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[Xmca-l] Re: The Highlander Center in Tennessee

​Hi ​
I am so glad you are intrigued by Septima's role in the formation of SNCC .
She was often overlooked in the chauvinist culture of the times (both white
and black) and that is why began researching her life. Most people see
recognize Rosa Parks and Ella Baker's role and later those who were
credited for the "Freedom School curriculum​
​". If you look at Clark's life and the manner and content of what she
taught on John's Island and other parts of South Carolina, ​
​you can easily recognize that her work was seminal in the formation of the
Freedom School Curriculum.

I have tried to get permission to reprint Septima's autobiography from her
family, but I have been unsuccessful. The book by Cynthia Brown  *Ready
from Within *has a lot of  primary source interviews. Catherine Mellon
Charon's book,  *Septima Clark: Freedom's Teacher *is richly detailed with
many interviews of her friends  and documents from primary sources from the
University of Wisconsin Highlander collection.

Here is a link to a recorded interview with Septima that may be useful to
you. I enjoyed hearing her voice at least.




On Aug 29, 2014 5:05 AM, "Andy Blunden" <ablunden@mira.net> wrote:

> So you are placing Septima Clark right up there in importance, Robert.
> I am part way through a "chronicle" of Highlander, called "Highlander. No
> Ordinary school, 1932-1962". It is very useful for me, so I can get
> everything in sequence. So here I discovered that Septima Clark was in
> charge of the discussions with the students who later joined SNCC. So she
> is coming into focus for me. I have just ordered two books on her,
> including the one you recommended. Unfortuantely, an autobiography she
> wrote in 1962 seems to be out of print and entirely unavailable now.
> Andy
> ------------------------------------------------------------------------
> *Andy Blunden*
> http://home.pacific.net.au/~andy/
> Robert Lake wrote:
>> Hi Andy,
>> Yes I do. Start with this .
>> http://highlandercenter.org/about-us/history/
>> And this biography of Myles Horton
>>  http://www.amazon.com/The-Long-Haul-An-Autobiography/dp/0807737003
>> and the biography of Septima Clark.
>>  http://www.amazon.com/Freedoms-Teacher-Life-Septima-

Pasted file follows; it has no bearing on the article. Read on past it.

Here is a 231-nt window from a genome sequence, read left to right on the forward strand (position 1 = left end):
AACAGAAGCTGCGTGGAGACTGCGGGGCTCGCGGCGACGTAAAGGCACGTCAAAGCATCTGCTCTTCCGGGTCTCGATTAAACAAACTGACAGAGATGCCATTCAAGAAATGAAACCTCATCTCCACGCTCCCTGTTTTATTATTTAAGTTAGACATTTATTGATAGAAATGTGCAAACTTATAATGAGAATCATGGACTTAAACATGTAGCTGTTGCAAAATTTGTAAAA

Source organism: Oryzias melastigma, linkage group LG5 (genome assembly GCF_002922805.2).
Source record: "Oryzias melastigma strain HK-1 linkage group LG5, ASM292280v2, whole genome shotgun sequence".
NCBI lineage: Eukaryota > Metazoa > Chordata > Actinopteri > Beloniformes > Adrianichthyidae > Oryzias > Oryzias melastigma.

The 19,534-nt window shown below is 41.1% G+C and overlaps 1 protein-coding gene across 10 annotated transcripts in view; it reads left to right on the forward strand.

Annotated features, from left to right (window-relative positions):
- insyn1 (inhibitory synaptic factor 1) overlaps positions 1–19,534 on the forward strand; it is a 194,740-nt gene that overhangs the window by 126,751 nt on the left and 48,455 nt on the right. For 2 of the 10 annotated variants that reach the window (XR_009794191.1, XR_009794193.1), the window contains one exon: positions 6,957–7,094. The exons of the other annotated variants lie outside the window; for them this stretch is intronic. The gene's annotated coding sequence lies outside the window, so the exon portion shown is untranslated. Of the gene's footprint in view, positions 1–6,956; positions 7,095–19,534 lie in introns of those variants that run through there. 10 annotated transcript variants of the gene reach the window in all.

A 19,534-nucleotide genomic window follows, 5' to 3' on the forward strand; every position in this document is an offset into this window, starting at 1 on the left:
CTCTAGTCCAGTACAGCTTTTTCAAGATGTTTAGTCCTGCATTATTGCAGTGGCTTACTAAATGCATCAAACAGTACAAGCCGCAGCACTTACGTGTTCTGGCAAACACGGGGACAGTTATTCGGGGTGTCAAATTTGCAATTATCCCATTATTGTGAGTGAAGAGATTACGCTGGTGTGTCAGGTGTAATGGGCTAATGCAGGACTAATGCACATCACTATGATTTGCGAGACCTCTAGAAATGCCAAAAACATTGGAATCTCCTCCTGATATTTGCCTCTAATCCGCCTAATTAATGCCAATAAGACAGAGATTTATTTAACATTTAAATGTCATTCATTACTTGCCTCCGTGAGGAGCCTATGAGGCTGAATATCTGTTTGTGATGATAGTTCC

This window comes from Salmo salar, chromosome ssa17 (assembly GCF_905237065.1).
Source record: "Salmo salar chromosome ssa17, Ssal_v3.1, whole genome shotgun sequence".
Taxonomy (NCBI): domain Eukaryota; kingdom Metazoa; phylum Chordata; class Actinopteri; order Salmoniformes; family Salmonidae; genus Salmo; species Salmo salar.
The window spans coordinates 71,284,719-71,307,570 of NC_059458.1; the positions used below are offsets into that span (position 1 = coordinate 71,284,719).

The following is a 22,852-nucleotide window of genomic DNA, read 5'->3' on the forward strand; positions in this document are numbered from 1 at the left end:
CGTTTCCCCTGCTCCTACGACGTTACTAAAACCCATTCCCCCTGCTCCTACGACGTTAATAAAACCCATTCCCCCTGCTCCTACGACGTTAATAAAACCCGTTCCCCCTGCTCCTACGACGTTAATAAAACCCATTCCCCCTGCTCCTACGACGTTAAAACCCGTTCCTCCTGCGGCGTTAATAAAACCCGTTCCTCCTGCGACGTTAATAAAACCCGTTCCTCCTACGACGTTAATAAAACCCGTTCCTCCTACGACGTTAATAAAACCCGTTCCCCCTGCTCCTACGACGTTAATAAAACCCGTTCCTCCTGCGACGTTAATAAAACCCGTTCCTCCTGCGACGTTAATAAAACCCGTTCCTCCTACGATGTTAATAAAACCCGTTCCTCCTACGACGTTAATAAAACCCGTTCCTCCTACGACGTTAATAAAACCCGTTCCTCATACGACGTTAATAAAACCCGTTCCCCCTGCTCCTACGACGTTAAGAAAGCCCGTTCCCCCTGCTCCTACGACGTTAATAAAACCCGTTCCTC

>> Clark/dp/0807872229/ref=sr_1_2?s=books&ie=UTF8&qid=
>> 1408889271&sr=1-2&keywords=septima+clark <http://www.amazon.com/
>> Freedoms-Teacher-Life-Septima-Clark/dp/0807872229/ref=sr_1_
>> 2?s=books&ie=UTF8&qid=1408889271&sr=1-2&keywords=septima+clark>
>> I have written a piece on her as well and will send it this afternoon.
>> I think the book We Make the Road by Walking: A dialogue between Myles
>> Horton and Paulo Freire
>> is one of the best books on both these leaders.
>> More Later,
>> Robert Lake
>> I will send more this afternoon.
>> On Sun, Aug 24, 2014 at 9:31 AM, Andy Blunden <ablunden@mira.net <mailto:
>> ablunden@mira.net>> wrote:
>>     Does anyone on this list know about the Highlander Center, what
>>     used to be called the Highlander Folk School?
>>     The people there are very helpful, but they're also rushed off
>>     their feet (like everyone, I guess) and if there were any other
>>     sources of information about it, that would be helpful. I'm
>>     particularly interested if anyone is familiar with what they were
>>     doing in the 1950s and 60s.
>>     Andy
>>     --     ------------------------------------------------------------
>> ------------
>>     *Andy Blunden*
>>     http://home.pacific.net.au/~andy/
>>     <http://home.pacific.net.au/%7Eandy/>
>> --
>> *Robert Lake  Ed.D.
>> *Associate Professor
>> Social Foundations of Education
>> Dept. of Curriculum, Foundations, and Reading
>> Georgia Southern University
>> Secretary/Treasurer-AERA- Paulo Freire Special Interest Group
>> P. O. Box 8144
>> Phone: (912) 478-0355
>> Fax: (912) 478-5382
>> Statesboro, GA  30460